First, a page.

Why Mixx Hasn’t Gotten The Following It Deserves – Yet

Mixx, a social media submission site, is a newcomer on the scene, so it understandably will take a while for it to catch up with older sites like Digg, Propeller, Reddit, and StumbleUpon. That said, this article looks at the current state of Mixx and the potential future of its small but devoted community.

This might come as a surprise, but Mixx serves approximately 500,000 unique visitors per month and is breaking their engagement record every month, even though the site is barely 6 months out of its private beta. One of the reasons for this is that so much of the activity takes place in the form of conversations (in the private groups as well as user-forums) that isn’t reflected in the metrics.

The Value Of Mixx Mixx, like many of its compatriots, such as Thoof, Streamy, Plime, Shoutwire, hasn’t gotten the attention of Digg and StumbleUpon. But why does it deserve this attention?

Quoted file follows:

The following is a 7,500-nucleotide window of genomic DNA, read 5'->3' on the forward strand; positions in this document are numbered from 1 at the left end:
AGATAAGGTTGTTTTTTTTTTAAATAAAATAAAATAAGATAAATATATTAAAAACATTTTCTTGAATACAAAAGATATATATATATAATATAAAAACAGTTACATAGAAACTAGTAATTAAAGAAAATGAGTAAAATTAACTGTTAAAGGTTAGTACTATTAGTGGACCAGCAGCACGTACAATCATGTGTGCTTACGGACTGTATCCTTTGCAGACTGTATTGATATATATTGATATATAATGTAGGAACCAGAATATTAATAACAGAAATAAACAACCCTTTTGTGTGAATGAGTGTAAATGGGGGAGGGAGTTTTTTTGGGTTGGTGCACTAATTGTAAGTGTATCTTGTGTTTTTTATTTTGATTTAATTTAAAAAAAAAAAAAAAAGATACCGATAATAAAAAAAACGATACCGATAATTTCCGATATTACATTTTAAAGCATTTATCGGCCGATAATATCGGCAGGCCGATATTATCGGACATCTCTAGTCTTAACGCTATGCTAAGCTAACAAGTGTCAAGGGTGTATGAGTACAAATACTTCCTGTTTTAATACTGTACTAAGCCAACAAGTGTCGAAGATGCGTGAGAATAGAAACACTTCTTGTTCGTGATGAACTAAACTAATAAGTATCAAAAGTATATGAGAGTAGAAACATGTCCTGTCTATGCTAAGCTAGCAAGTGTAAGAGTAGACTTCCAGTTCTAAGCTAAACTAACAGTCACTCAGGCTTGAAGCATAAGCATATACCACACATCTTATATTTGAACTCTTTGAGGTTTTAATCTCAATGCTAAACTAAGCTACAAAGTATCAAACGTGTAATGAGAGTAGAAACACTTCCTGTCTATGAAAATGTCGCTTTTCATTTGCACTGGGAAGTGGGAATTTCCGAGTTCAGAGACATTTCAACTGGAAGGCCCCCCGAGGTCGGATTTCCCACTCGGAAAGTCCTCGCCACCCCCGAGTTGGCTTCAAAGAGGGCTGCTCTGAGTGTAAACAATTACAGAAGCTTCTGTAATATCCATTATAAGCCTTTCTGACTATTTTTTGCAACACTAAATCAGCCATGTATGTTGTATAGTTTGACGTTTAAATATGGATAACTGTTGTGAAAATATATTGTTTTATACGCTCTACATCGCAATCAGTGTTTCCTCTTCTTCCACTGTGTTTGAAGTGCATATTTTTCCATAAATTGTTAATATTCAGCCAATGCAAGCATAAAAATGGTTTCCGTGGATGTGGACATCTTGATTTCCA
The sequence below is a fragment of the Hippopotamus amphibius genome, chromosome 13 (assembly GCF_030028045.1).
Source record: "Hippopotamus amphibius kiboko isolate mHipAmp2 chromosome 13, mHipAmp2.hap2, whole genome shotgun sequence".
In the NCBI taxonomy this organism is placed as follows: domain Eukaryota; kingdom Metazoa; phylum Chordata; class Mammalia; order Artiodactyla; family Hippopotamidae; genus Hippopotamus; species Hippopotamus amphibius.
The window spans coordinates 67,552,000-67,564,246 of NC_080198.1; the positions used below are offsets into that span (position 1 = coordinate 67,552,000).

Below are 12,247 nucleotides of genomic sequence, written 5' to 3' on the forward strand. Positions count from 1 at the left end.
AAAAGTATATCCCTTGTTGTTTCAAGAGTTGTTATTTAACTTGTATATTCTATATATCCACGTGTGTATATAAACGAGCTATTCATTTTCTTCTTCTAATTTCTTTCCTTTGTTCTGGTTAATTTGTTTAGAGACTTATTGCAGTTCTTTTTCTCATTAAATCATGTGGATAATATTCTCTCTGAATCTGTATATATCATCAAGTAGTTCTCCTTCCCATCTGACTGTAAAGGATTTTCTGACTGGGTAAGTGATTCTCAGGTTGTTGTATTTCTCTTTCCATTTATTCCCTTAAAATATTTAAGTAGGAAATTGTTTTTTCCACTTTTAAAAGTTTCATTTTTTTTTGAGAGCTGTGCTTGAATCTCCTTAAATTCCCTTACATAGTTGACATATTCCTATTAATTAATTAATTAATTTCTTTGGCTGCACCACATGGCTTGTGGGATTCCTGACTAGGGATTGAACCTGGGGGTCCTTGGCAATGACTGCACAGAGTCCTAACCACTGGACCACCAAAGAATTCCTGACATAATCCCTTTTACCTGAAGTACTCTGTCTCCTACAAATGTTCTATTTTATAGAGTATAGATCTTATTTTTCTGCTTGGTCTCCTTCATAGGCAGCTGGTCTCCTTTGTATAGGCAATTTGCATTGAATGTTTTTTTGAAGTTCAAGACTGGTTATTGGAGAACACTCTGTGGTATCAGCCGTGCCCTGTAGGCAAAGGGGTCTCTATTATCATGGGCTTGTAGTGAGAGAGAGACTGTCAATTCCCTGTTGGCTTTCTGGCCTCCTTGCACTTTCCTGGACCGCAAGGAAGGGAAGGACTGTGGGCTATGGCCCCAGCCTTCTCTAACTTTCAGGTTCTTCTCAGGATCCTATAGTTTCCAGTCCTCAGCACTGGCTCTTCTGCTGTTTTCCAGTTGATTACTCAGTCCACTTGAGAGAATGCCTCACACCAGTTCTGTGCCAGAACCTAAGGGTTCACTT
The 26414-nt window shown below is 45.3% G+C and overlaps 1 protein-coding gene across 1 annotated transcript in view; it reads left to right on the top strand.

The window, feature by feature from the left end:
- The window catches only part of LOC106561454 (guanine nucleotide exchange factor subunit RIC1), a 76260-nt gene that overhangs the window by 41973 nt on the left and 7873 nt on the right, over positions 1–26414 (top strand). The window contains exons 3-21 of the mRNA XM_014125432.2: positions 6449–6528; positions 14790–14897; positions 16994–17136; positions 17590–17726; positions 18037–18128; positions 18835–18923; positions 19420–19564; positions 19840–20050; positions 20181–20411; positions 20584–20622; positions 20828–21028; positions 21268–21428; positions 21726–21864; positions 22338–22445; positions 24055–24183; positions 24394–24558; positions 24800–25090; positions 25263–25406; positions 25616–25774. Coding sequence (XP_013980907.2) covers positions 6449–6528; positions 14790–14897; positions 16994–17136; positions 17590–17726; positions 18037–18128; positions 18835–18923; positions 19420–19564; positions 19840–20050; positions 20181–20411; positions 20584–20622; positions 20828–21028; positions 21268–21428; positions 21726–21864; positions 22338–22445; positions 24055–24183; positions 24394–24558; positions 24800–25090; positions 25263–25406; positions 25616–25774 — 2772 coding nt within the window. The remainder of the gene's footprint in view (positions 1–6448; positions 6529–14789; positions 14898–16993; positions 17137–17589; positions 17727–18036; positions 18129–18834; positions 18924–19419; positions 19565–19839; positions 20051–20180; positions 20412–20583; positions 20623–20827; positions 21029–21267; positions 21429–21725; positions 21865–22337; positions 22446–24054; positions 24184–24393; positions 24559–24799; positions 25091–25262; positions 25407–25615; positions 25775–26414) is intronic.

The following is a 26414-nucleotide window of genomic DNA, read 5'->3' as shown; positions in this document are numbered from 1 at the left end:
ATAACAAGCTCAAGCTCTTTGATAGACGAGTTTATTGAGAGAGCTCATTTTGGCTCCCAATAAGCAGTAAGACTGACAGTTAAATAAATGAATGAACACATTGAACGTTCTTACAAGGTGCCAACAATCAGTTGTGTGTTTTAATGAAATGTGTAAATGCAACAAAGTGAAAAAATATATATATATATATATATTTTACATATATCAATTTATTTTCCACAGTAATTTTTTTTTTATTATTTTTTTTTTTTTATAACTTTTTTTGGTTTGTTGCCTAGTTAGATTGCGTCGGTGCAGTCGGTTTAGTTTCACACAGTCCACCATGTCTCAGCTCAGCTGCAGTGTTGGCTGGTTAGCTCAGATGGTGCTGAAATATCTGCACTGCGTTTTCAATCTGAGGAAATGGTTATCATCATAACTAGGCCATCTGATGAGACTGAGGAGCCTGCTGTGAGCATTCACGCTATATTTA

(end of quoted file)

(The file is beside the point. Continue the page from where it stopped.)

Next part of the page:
On a very basic level, Mixx does everything you would expect from your typical social news site. It’s completely user-driven, and all content is submitted, voted upon, and commented on by the site’s users. Content can be submitted to three different categories based on content type – News, Pictures, and Video. What sets Mixx apart from many of the other popular sites is that not only has the site incorporated some of the best features from the many other popular social news sites and aggregated them, but the team behind the site has left the keys to the kingdom in the hands of the community.

Community Recognition Mixx includes an abundance of innovative and differentiating features.

  • You can create and edit your own custom homepage (not only which categories you want to display but what order).
  • You can create groups and participate in discussions away from the comment threads (both privately and publicly).
  • Unlike Digg (which stopped recognizing the contributions of its community members long ago), Mixx routinely awards the community with badges in a wide array of categories (not in an elitist fashion but in an appreciative fashion – from top submitter to hyperactive, enthusiast, and curmudgeon).